author = "Wherry, {David C.} and Rob, {Charles G.} and Michael Marohn and Rich, {Norman M.}",
year = "1994",
month = "11",
language = "English (US)",
volume = "220",
pages = "626--634",
journal = "Annals of Surgery",
issn = "0003-4932",
publisher = "Lippincott Williams and Wilkins",
number = "5",

}

TY - JOUR

T1 - An external audit of laparoscopic cholecystectomy performed in medical treatment facilities of the department of defense

AU - Wherry, David C.

AU - Rob, Charles G.

AU - Marohn, Michael

AU - Rich, Norman M.

PY - 1994/11

Y1 - 1994/11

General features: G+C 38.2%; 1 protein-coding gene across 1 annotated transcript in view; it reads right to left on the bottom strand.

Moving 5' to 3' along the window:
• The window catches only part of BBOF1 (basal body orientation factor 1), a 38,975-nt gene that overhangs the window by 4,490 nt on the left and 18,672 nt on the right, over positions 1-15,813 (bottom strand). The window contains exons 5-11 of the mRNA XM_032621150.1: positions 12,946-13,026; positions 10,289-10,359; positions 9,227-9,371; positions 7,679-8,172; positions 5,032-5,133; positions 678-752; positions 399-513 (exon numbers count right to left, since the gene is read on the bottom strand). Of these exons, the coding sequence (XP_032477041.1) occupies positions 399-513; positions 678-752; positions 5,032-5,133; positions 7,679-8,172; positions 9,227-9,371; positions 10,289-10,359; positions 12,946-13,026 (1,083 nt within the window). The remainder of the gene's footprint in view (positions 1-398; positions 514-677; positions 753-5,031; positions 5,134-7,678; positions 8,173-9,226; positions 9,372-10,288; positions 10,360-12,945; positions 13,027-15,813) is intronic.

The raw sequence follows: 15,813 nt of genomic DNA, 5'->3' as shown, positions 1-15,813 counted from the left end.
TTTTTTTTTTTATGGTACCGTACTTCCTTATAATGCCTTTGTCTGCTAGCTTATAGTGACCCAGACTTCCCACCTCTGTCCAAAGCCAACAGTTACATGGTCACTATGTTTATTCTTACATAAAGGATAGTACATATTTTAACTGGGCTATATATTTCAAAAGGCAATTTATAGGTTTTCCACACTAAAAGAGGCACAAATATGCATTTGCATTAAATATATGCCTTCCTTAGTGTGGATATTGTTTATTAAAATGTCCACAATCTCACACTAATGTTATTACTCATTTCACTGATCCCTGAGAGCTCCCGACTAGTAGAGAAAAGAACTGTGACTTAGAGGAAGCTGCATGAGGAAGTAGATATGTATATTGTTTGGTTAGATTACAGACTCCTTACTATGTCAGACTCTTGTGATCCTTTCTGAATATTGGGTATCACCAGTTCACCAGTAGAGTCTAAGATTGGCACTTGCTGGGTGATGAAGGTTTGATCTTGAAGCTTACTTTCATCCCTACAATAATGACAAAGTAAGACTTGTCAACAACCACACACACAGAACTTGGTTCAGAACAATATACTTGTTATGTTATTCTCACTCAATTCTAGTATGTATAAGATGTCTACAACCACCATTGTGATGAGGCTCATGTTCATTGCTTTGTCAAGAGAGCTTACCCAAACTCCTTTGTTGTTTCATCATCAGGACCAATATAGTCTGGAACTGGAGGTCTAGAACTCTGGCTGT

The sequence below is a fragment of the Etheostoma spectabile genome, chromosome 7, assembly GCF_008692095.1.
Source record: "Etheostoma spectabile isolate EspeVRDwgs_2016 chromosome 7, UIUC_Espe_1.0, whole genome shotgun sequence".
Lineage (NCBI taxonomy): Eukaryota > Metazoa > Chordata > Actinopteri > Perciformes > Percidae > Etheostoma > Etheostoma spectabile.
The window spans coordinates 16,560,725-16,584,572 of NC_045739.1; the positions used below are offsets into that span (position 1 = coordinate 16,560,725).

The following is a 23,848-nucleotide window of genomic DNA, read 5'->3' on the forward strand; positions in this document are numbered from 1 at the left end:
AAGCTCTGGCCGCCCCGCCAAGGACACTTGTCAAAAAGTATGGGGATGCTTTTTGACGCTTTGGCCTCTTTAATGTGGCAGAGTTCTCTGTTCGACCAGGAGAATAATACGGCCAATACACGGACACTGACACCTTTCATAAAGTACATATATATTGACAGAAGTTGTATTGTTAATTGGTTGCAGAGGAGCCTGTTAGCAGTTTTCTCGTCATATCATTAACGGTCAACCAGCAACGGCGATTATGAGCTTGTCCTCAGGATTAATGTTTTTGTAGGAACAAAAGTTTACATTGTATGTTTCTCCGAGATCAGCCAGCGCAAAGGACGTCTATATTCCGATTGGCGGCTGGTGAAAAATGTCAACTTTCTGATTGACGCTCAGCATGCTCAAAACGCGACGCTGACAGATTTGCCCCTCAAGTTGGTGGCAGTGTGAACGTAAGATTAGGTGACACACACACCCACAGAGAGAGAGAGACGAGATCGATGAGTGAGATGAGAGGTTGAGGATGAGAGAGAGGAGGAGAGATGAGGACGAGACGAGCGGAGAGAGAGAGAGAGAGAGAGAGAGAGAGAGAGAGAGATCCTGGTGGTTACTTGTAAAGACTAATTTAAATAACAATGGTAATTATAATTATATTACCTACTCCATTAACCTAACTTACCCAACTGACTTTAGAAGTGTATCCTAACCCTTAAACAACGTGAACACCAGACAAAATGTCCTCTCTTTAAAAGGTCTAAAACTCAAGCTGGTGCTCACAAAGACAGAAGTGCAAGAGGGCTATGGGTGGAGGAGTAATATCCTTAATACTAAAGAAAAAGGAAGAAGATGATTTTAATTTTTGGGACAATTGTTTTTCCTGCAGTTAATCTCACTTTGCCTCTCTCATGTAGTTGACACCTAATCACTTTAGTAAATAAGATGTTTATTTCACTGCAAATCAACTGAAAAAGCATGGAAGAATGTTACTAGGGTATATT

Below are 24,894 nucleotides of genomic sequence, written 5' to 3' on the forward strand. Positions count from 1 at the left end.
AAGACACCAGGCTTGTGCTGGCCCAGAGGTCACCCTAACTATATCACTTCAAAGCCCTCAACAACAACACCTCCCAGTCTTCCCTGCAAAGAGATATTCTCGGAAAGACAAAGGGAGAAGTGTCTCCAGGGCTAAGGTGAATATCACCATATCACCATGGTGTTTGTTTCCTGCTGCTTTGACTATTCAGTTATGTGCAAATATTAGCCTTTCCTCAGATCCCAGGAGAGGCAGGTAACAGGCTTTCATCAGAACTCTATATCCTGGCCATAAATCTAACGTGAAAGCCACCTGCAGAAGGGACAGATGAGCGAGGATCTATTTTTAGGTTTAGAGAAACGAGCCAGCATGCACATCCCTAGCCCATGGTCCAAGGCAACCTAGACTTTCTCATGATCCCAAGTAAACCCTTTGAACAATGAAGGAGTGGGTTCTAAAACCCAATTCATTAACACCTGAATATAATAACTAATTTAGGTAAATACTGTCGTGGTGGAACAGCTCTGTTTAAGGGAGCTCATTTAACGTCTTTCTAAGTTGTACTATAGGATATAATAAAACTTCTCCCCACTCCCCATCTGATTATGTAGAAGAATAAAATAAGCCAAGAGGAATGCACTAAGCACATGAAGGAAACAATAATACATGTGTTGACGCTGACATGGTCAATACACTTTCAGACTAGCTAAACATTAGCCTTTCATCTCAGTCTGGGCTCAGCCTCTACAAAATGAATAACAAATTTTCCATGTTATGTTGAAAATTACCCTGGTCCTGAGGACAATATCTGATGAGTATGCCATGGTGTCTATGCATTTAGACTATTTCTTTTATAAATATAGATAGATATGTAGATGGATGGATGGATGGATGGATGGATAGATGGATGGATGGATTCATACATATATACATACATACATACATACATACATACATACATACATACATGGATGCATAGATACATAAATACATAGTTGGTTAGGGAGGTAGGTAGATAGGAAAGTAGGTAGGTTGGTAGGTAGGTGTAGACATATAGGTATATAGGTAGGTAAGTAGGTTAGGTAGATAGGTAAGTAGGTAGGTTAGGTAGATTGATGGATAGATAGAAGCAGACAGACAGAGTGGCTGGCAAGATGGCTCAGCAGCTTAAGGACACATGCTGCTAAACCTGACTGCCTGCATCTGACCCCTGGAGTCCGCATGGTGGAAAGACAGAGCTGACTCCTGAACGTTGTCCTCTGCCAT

N2 - Objective. This study provided an objective survey by an outside auditing group of a large, complete patient population undergoing laparoscopic cholecystectomies, determined the frequency of complications, especially bile duct injuries, and presented a system for classifying and comparing the severity of bile duct injuries. Summary Background Data. This is the first study of laparoscopic cholecystectomy to encompass a large and complete patient population and to be based on objectively collected data rather than self-reported data. The Civilian External Peer Review Program (CEPRP) of the Department of Defense health care system conducted a retrospective study of 5642 patients who underwent laparoscopic cholecystectomies at 89 military medical treatment facilities from July 1990 through May 1992. Methods. The study sample consisted of the complete records of 5607 (99.38%) of the 5642 laparoscopic cholecystectomy patients. Results. Of the sample, 6.87% of patients experienced complications within 30 days of surgery, 0.57% sustained bile duct injuries, and 0.5% sustained bowel injuries. Among 5154 patients whose procedures were completed laparoscopically, 5.47% experienced complications. Laparoscopic procedures were converted to open cholecystectomies in 8.08% of cases. Intraoperative cholangiograms were attempted in 46.5% of cases and completed in 80.59% of those attempts. There were no intraoperative deaths; 0.04% of the patients died within 30 days of surgery. Conclusions. The frequency of complications found in this study is comparable to the frequency of complications reported in recent large civilian studies and earlier, smaller studies. The authors present a system for classifying bile duct injuries, which is designed to standardize references to such injuries and allow for accurate comparison of bile duct injuries in the future.